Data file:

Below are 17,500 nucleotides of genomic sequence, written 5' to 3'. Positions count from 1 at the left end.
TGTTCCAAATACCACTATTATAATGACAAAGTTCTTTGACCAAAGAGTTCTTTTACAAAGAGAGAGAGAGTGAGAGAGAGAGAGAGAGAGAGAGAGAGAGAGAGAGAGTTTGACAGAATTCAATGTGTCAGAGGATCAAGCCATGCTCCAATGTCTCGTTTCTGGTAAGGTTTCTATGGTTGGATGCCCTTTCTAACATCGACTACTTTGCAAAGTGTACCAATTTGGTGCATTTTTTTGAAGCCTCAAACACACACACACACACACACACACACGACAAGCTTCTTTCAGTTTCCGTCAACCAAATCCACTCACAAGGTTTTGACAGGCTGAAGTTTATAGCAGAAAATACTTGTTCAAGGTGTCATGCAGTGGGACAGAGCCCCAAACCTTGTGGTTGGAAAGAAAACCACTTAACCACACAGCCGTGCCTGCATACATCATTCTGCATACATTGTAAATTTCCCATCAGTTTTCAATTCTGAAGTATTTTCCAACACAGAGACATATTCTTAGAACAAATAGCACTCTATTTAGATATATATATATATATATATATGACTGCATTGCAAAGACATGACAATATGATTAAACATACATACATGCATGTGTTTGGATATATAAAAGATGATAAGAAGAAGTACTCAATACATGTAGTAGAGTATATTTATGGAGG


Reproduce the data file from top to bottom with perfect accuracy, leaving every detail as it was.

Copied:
Below are 17,500 nucleotides of genomic sequence, written 5' to 3'. Positions count from 1 at the left end.
TGTTCCAAATACCACTATTATAATGACAAAGTTCTTTGACCAAAGAGTTCTTTTACAAAGAGAGAGAGAGTGAGAGAGAGAGAGAGAGAGAGAGAGAGAGAGAGAGAGTTTGACAGAATTCAATGTGTCAGAGGATCAAGCCATGCTCCAATGTCTCGTTTCTGGTAAGGTTTCTATGGTTGGATGCCCTTTCTAACATCGACTACTTTGCAAAGTGTACCAATTTGGTGCATTTTTTTGAAGCCTCAAACACACACACACACACACACACACACGACAAGCTTCTTTCAGTTTCCGTCAACCAAATCCACTCACAAGGTTTTGACAGGCTGAAGTTTATAGCAGAAAATACTTGTTCAAGGTGTCATGCAGTGGGACAGAGCCCCAAACCTTGTGGTTGGAAAGAAAACCACTTAACCACACAGCCGTGCCTGCATACATCATTCTGCATACATTGTAAATTTCCCATCAGTTTTCAATTCTGAAGTATTTTCCAACACAGAGACATATTCTTAGAACAAATAGCACTCTATTTAGATATATATATATATATATATATGACTGCATTGCAAAGACATGACAATATGATTAAACATACATACATGCATGTGTTTGGATATATAAAAGATGATAAGAAGAAGTACTCAATACATGTAGTAGAGTATATTTATGGAGG